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Religions 2017, 8(4), 59; doi:10.3390/rel8040059

Transcendence of the Negative: Günther Anders’ Apocalyptic Phenomenology

Institute for Philosophy, University of Vienna, Vienna 11010, Austria
Academic Editor: Justin Sands
Received: 12 January 2017 / Revised: 22 March 2017 / Accepted: 26 March 2017 / Published: 7 April 2017
View Full-Text   |   Download PDF [255 KB, uploaded 7 April 2017]

Abstract

When the apocalyptic is marginalized, not only is theology under threat of malpractice, but phenomenology is also, for at the core of apocalyptic thinking is the attempt to restrain the totalities that are at work implicitly in our social imaginaries. Most totalities are subtle, appearing even in efforts of unification through global peace. One might extract such insight from Günther Anders, who depicts an immanent, apocalyptic reality beyond the pale of bourgeois optimism and the theological imaginaries that enervate it. We have fallen out of imaginative touch with our everyday activities, and this has resulted in an apocalyptic blindness (Apokalypse-Blindheit) and optimism rooted in abstraction. Such blindness has degraded our “conscience” into “conscientiousness” to the point that even the Hiroshima bomber can abstract from his actions and be exempted easily from responsibility. Although a kind of phenomenologist, Anders criticized colleagues who, in the name of “presuppositionlessness” and observation, could abstract their thoughts far from the reality in which they lived and acted. This paper provides a general introduction to Anders’ work and interprets his “Transcendence of the Negative” in order to demonstrate the values of “apocalyptic phenomenology” today. Anders extends a Levinasian eschatology of anticipation (which is precisely of that which one cannot “expect”) and demonstrates how transcendence, which typically is understood only in its positive element, also holds the capacity for turning a blind eye to the negative sociality of action. This transcendence often fuels a false optimism for an order of global peace and oneness, which inherently brings about an apocalyptic age, for it ends at “one” and eliminates any “outside”. Apocalyptic phenomenology can be one way to disrupt this tendency of blind abstraction by attending to “unveiling” (apokalypsis) itself, attuning our “conscience” to the level of concern proportionate to the threats that stand before it, and becoming “restrainers” of what Anders calls “annihilism. View Full-Text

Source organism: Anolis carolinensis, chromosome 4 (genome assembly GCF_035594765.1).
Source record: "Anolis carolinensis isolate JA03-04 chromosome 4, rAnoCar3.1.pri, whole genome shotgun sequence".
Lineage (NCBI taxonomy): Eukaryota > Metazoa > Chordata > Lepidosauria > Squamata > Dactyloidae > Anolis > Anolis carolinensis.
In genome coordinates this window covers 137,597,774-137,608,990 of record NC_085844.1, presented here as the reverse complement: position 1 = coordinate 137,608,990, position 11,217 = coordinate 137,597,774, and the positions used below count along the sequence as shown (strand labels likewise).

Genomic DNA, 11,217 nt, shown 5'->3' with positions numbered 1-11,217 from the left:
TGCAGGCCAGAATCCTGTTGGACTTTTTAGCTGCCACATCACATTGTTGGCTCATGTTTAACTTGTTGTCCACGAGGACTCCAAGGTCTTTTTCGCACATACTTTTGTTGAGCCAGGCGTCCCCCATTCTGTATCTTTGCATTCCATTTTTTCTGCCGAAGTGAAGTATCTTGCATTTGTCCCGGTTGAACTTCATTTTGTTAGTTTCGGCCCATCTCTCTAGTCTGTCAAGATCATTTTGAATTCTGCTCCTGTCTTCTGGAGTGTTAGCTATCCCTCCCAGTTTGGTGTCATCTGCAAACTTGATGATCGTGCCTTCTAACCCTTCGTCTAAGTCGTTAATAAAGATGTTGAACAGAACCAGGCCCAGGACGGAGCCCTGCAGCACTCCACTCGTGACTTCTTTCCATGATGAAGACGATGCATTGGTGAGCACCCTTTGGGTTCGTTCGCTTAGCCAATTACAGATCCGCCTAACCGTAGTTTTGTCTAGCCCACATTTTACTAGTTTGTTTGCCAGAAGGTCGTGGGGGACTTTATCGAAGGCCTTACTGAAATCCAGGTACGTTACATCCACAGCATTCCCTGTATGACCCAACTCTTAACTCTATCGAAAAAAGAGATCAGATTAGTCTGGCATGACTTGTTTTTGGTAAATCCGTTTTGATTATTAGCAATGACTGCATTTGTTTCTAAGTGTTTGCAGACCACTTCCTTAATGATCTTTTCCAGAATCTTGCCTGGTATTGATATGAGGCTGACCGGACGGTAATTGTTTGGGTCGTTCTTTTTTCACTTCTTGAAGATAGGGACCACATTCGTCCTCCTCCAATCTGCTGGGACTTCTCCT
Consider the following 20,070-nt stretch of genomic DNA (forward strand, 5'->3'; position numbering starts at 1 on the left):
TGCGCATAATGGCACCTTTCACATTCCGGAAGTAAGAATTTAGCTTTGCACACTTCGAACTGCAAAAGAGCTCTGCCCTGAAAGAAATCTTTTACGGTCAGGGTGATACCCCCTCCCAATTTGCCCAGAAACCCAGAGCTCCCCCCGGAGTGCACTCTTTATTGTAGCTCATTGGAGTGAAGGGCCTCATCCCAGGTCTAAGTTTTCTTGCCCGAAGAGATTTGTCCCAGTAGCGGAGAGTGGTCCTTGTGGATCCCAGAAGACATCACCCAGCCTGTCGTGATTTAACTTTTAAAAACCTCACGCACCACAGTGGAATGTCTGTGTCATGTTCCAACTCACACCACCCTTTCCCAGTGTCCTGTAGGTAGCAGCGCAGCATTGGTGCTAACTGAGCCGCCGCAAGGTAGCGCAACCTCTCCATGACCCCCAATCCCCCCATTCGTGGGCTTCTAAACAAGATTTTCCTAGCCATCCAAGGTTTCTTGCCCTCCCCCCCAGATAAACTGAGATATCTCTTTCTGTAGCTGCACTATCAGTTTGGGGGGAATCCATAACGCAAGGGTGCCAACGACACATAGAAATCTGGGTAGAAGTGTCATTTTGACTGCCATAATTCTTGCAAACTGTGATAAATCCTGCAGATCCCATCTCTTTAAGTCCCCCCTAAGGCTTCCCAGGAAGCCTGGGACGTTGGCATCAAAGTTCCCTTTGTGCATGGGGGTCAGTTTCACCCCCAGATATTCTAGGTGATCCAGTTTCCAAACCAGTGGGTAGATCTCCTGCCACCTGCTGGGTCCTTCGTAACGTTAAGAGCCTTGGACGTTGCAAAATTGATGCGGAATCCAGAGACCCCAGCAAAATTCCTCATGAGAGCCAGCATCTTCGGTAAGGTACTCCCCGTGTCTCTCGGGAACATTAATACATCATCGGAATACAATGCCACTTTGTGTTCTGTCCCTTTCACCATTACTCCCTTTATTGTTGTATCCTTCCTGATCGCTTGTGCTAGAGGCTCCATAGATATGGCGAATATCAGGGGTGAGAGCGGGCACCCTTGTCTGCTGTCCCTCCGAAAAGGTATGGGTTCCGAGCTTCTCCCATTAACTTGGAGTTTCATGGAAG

Keywords: Günther Anders; apocalypse; transcendence; phenomenology; theology Günther Anders; apocalypse; transcendence; phenomenology; theology
This is an open access article distributed under the Creative Commons Attribution License which permits unrestricted use, distribution, and reproduction in any medium, provided the original work is properly cited. (CC BY 4.0).

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MDPI and ACS Style

Alvis, J.W. Transcendence of the Negative: Günther Anders’ Apocalyptic Phenomenology. Religions 2017, 8, 59.

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